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La Floridiana by Will Moriaty
   Now in our sixth calendar year
    PCR #298  (Vol. 6, No. 49)  This edition is for the week of December 5--11, 2005.

Reflections on a Florida Vacation (and Other Assorted Items)
 by William Moriaty
 by Mike Smith
 by Mark Terry
Blade....Frasier's Mutant Side....Passing On....Imagine....Eddie's Piece....Jaws: The Story, Part 46
 by Mike Smith
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More tales from "La Floridiana" await you in "William Moriaty's Florida"! For more information simply click the book cover above!

Reflections on a Florida Vacation (and Other Assorted Items)  

I was blessed to have had a safe and joyous vacation with my wife Karen Cashon that lasted for an almost two week duration.

Unclaimed Baggage Sighting
Beginning on Tuesday November 22nd, Karen and I began our morning at Tampa International Airport in order to fly to Nashville, Tennessee for the purpose of visiting kin in the west Tennessee town of Martin for Thanksgiving. While standing in line at the Southwest Airlines ticket counter, Karen and I noticed an unattended bag with a tag bearing the name of "Ruth" coiled around its handle. Doing our "patriotic" and "civic" duty in these knee-jerk over-reactionary terrorist times, we "wrestled the bag to the ground" and notified a counter agent who quickly detained the "cute-but-deadly" item that was disguising itself as a piece of Samsonite.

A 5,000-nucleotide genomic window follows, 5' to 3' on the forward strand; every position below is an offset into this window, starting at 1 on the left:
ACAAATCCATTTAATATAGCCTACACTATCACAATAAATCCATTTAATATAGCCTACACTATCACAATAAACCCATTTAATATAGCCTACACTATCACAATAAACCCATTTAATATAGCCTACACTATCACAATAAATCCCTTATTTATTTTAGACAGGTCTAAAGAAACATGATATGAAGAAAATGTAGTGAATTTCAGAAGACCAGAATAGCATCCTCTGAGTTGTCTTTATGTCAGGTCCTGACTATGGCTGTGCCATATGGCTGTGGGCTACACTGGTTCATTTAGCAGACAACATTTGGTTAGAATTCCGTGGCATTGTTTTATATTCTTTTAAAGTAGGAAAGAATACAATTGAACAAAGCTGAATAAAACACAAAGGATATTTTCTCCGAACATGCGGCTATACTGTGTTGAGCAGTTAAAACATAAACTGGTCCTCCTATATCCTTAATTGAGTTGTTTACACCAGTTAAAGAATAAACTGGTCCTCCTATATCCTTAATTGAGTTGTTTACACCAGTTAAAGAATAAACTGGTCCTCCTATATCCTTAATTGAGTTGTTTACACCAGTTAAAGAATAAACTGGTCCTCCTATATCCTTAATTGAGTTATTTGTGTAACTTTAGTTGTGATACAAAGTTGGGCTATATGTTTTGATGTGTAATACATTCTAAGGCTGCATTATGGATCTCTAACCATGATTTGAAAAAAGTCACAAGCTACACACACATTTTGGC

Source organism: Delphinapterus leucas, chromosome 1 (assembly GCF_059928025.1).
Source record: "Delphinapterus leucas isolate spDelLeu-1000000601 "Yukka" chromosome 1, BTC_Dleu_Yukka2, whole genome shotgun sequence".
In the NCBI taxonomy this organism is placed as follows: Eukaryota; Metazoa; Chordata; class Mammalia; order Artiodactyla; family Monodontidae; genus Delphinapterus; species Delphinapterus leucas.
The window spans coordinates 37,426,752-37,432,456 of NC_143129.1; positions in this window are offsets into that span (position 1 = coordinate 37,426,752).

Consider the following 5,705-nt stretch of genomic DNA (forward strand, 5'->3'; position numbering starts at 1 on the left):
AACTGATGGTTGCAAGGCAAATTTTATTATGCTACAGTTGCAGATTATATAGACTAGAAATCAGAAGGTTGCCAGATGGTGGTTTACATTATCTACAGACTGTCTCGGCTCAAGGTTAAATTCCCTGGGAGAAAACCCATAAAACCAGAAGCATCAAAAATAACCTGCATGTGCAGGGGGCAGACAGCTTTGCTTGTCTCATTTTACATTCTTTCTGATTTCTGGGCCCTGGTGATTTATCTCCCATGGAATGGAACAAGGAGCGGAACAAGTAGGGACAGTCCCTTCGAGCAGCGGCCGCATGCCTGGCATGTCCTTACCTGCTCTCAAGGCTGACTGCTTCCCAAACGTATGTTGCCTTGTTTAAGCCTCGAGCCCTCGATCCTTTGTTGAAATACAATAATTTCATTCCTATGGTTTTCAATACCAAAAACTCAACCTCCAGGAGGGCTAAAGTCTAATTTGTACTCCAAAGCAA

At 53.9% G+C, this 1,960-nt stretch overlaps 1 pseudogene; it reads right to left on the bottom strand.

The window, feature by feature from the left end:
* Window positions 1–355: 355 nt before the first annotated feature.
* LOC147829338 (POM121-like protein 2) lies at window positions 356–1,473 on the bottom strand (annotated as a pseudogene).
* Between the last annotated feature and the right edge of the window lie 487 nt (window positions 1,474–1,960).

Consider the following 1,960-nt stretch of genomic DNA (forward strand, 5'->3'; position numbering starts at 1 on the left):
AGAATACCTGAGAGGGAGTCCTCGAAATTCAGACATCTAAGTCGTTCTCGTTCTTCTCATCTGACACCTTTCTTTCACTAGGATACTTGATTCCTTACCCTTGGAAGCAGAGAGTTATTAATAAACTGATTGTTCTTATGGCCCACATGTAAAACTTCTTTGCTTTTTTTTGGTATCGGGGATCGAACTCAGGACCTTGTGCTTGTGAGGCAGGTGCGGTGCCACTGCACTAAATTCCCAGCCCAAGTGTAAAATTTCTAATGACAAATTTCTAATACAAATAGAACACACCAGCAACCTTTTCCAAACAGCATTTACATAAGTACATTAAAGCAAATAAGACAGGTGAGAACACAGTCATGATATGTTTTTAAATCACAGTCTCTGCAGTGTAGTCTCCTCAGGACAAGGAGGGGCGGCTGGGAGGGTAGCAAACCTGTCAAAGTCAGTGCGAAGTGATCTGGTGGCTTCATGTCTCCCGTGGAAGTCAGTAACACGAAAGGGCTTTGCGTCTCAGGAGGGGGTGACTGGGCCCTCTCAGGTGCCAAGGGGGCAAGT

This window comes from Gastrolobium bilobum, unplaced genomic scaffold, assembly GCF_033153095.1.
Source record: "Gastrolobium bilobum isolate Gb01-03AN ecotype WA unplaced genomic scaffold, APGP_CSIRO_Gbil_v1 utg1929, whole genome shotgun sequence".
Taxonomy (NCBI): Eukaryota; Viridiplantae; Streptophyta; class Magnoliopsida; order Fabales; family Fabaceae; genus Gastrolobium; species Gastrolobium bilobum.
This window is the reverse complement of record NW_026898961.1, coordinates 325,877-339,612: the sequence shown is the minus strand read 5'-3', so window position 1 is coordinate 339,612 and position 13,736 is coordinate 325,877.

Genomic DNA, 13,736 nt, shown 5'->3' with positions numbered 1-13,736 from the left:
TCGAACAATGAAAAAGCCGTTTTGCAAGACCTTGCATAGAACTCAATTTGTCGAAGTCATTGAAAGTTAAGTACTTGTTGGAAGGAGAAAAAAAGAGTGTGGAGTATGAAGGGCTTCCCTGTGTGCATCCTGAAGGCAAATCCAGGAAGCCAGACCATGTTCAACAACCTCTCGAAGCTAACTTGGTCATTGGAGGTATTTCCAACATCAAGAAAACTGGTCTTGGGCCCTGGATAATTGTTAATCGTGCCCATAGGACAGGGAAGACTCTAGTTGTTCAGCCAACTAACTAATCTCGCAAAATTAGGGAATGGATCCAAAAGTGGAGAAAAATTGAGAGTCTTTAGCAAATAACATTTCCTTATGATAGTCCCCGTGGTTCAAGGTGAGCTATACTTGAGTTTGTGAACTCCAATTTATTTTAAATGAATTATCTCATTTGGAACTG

Using the e-counter kiosk, we got our boarding pass and headed to the gate where Flight 653 would depart to the much colder climate of the Grand Ol Opry. As we headed out to the Airside I noticed that a lady had been reunited with the "cute-but-deadly" item disguising itself as Samsonite, which as one can now only guess, did not turn out to be a "cute-but-deadly" anything, but was in reality a rather pedestrian and innocuous piece of luggage (possibly even sporting the Samsonite brand). There will be more on this story a little later.

Art in Public Places and Full Body Cavity Searches
Once at the Southwest Airside, Karen and I, along with about forty-seven million other poor Turkey Day travelers, had the joy of awaiting the requisite security check in a line that stretched from Runway 18L/36 R westward to Palm Harbor. In this procession of souls, I took the time to admire a beautiful mural adorning one of the walls of this newest Airside addition. The mural was of the old terminal at Tampa International Airport that was located along Westshore Boulevard. It showed a ramp scene, circa the mid-1950s to early 1960s, and of passengers of that era boarding or deplaning an Eastern Air Lines DC-7-B.